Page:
And number nine; the restoration and conversion of the house of Israel will take place at the return of Christ, and before the millennium. This is in Zechariah, chapter 12; Zechariah, chapter 13; Zechariah, chapter 14; and 1 Corinthians 15:8, and a thousand other like Scriptures.
Not only in my study of the Word of God did I find the premillennial faith, without exception, but as I reviewed history – should have been aware of it when I was studying it – the ancient faith of all of the church fathers was premillennial. There is no exception to that. For the three hundred first years after Christ, when the church was persecuted, all of those great church fathers were premillennial; Polycarp, Papias, Ignatius, Justin Martyr, Irenaeus, Clement of Rome, Tertullian, Lactantius – the whole group. There’s no exception to it. They were all premillennial.
I have here, in the Bible, a summary of that by Edward Gibbons. He wrote the greatest history that has ever been penned by a man. It is called, The Decline and Fall of the Roman Empire. And Edward Gibbon writes, I quote:
The ancient and popular doctrine of the millennium was carefully inculcated by a succession of church fathers from Justin Martyr and Irenaeus, men who conversed with the immediate disciples of the apostles, down to Lactantius, who was the preceptor of the son of Constantine.
It appears to have been the reigning teaching of all orthodox Christians. It was productive of the most salutary effect upon the faith and practice of the disciples of the Lord. When the church was persecuted, their hope was in Christ, and they believed that He was coming, and that He Himself would set up a kingdom of righteousness in the earth.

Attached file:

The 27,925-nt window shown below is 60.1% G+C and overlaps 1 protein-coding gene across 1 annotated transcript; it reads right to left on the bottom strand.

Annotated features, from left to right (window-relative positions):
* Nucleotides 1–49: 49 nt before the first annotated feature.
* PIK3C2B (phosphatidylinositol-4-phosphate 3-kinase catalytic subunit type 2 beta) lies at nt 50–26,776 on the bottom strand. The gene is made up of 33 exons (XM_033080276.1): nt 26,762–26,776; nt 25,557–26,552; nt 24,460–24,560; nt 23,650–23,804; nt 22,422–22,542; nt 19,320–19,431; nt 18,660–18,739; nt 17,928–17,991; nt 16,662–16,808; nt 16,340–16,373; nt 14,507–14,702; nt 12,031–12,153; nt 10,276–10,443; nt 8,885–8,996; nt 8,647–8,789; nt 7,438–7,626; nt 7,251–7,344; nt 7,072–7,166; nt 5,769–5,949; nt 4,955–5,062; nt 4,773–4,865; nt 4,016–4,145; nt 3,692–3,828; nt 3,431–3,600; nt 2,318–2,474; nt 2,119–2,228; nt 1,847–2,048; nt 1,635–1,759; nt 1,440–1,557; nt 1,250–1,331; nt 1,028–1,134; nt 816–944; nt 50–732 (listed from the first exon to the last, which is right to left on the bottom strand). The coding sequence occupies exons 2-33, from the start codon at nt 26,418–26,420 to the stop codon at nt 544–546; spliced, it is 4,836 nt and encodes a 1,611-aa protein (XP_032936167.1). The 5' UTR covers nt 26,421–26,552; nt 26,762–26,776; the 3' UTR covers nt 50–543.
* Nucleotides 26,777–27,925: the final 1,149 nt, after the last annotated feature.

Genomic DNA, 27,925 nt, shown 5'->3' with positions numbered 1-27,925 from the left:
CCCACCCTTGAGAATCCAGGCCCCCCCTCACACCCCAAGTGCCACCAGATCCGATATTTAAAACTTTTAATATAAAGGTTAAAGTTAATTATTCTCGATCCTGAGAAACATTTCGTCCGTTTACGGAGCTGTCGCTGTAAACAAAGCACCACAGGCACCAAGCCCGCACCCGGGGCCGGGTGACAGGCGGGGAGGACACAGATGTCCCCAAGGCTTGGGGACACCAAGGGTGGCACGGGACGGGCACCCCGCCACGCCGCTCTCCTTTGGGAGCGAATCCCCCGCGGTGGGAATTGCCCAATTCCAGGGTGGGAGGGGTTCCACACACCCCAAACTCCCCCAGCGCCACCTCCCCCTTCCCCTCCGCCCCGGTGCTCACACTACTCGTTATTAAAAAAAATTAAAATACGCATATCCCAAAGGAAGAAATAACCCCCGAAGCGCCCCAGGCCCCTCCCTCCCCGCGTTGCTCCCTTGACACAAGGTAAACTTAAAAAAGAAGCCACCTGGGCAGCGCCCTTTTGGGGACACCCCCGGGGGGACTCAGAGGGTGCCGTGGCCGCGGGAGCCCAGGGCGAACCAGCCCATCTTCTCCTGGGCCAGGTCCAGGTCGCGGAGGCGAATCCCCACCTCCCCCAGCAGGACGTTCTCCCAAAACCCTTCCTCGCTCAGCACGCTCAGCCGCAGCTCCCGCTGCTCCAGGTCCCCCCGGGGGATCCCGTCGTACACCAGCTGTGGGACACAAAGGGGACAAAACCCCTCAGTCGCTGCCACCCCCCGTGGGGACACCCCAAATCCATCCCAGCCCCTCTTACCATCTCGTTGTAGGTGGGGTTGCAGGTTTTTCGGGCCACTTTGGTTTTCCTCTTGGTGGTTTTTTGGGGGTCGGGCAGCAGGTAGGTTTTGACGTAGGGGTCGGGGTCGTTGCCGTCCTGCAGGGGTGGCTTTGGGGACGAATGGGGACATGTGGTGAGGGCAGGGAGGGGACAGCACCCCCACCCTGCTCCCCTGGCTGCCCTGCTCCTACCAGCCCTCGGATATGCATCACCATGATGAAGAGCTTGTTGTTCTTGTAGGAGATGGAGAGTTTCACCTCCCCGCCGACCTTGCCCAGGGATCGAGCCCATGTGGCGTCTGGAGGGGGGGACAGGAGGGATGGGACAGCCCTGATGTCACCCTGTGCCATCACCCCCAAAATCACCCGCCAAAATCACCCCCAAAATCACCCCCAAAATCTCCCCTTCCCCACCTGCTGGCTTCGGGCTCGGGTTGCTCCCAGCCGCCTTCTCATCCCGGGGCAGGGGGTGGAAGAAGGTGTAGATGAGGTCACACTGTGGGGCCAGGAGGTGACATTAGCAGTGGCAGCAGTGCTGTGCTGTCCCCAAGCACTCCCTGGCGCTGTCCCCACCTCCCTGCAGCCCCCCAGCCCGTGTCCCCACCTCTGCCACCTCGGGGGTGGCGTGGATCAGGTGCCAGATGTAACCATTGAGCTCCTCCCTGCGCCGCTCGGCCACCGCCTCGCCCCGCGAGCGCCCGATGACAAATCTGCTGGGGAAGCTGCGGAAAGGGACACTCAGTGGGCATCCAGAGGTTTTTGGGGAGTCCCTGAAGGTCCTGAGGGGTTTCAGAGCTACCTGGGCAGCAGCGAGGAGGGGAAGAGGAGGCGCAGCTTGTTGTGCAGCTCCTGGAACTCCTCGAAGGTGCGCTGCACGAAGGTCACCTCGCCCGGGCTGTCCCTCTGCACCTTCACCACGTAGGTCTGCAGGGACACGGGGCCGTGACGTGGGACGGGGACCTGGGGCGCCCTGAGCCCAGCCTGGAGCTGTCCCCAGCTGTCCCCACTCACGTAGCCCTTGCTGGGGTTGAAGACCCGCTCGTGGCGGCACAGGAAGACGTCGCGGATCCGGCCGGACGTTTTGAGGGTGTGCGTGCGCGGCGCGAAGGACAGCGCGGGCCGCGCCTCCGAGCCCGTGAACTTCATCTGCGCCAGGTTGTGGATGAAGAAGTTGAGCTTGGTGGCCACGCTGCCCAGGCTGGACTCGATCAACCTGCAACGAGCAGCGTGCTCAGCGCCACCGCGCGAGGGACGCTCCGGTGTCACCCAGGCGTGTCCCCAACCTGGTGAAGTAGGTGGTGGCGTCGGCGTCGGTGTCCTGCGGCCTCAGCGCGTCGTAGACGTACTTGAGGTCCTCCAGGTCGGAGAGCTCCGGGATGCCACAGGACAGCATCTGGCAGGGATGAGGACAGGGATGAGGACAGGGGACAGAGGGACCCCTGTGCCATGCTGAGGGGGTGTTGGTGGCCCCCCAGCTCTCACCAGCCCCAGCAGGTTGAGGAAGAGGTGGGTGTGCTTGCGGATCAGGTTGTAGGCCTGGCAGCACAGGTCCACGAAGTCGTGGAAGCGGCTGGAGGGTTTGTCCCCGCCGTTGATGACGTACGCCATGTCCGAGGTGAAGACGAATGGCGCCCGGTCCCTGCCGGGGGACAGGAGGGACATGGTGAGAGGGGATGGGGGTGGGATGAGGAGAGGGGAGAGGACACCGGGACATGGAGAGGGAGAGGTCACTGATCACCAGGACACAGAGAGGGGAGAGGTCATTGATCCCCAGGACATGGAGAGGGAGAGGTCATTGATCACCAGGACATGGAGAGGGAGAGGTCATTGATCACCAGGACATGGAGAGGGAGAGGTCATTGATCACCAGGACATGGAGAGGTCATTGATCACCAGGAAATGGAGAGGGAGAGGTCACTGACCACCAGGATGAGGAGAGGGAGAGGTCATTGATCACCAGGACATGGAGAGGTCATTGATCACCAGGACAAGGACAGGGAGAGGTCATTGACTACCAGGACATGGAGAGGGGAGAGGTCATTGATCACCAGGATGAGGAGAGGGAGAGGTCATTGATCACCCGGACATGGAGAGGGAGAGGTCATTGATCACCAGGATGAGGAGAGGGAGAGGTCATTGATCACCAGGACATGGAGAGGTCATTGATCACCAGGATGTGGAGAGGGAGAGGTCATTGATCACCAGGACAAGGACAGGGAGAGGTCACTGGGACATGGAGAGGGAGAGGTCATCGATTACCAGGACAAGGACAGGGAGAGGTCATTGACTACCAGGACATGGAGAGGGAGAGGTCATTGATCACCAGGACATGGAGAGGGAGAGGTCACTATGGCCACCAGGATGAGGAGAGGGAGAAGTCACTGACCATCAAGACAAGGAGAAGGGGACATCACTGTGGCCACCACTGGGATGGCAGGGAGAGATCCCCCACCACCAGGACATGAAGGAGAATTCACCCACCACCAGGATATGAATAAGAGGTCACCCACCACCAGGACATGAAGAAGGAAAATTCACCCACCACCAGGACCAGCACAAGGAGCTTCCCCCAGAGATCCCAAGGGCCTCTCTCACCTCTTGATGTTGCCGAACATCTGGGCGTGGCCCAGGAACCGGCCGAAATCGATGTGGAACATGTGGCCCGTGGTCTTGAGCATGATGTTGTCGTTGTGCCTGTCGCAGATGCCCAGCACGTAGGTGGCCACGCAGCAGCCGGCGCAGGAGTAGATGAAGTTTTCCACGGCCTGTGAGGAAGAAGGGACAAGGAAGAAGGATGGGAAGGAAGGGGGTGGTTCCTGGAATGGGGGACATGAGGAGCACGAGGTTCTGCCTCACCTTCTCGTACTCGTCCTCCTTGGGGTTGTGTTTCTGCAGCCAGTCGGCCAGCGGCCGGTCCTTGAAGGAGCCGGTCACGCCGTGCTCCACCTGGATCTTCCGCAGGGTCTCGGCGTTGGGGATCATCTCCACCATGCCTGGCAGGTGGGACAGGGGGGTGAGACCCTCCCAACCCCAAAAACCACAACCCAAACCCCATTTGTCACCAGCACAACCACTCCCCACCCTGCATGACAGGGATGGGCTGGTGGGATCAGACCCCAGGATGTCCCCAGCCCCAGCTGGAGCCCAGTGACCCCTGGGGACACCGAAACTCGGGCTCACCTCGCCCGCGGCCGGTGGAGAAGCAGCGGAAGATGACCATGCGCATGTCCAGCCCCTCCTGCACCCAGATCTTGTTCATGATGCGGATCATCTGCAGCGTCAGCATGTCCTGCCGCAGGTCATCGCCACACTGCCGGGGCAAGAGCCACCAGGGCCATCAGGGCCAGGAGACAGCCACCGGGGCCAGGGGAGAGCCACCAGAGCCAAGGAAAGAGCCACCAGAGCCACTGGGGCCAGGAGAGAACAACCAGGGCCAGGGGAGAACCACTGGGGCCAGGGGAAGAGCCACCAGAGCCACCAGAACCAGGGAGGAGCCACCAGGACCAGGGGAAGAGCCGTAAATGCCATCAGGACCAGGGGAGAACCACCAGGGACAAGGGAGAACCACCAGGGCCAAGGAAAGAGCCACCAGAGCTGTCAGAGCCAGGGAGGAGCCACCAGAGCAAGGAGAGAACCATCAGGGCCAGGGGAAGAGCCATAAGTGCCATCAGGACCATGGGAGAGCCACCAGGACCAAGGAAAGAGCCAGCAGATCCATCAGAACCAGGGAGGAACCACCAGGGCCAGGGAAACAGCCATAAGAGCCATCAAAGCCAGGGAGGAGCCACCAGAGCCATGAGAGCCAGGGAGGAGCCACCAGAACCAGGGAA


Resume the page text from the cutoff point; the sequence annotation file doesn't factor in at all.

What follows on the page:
All of the fathers, every one of them, was a premillennial believer. Then, after the conversion of Constantine, the church became the lapdog of the court. It was petted, and the whole system of Greek religion – its basilicas, its temples, its priests, its vestments, its images, its liturgies, its rituals – all of it was baptized into the Christian faith. And there was a great change in the theological teaching and doctrinal outlook of the church. It followed Augustine, who was an amillennialist, who spiritualized all the teachings of the Word of God. And the church ceased to look for the coming of the Lord, and it ceased to expect a heavenly kingdom established by the visible appearing of Christ Himself.
But the premillennial faith never died. What we call the “morning stars of the Reformation” preached it; Savonarola of Florence, John Wycliffe of England, John Huss of Bohemia. And it was preached by the great reformers themselves – the premillennial return of our Lord – Martin Luther, John Knox, John Calvin, Zwingli. And it was preached universally by the Anabaptists – who laid down their lives as martyrs by the uncounted thousands. And it was preached by our Baptist forefathers, in their confession of faith delivered to the King of England they emphasized the premillennial return of our Lord.
And when the Puritans came to the new land of America, they preached the premillennial faith. Increase Mather, who was born in 1639, said – and I quote from one of his sermons: "That which presseth me so, as that I cannot gainsay this millennial opinion, is that the thousand apocalyptic years are not past, but future. There will be a glorious day for the elect upon the earth." And his son, another great Puritan preacher in Boston, was named Cotton Mather, born in 1663. And from a sermon by Cotton Mather:
It is well known that in the earliest of the primitive times, the faithful did, in a literal sense, believe in the Second Coming of the Lord Jesus Christ, and the rising and the reigning of the saints with Him a thousand years before the rest of the dead live again. This doctrine of the millennium is true.
From those Puritan preachers who came to America, I learned then that the original primitive faith was premillennial, that it is not a later doctrinal development. And I learned concomitantly that postmillennialism, and amillennialism, is a later doctrinal development. It is not the preaching of the Word of God, and it was not the primitive faith of the church. That did I learn in my study.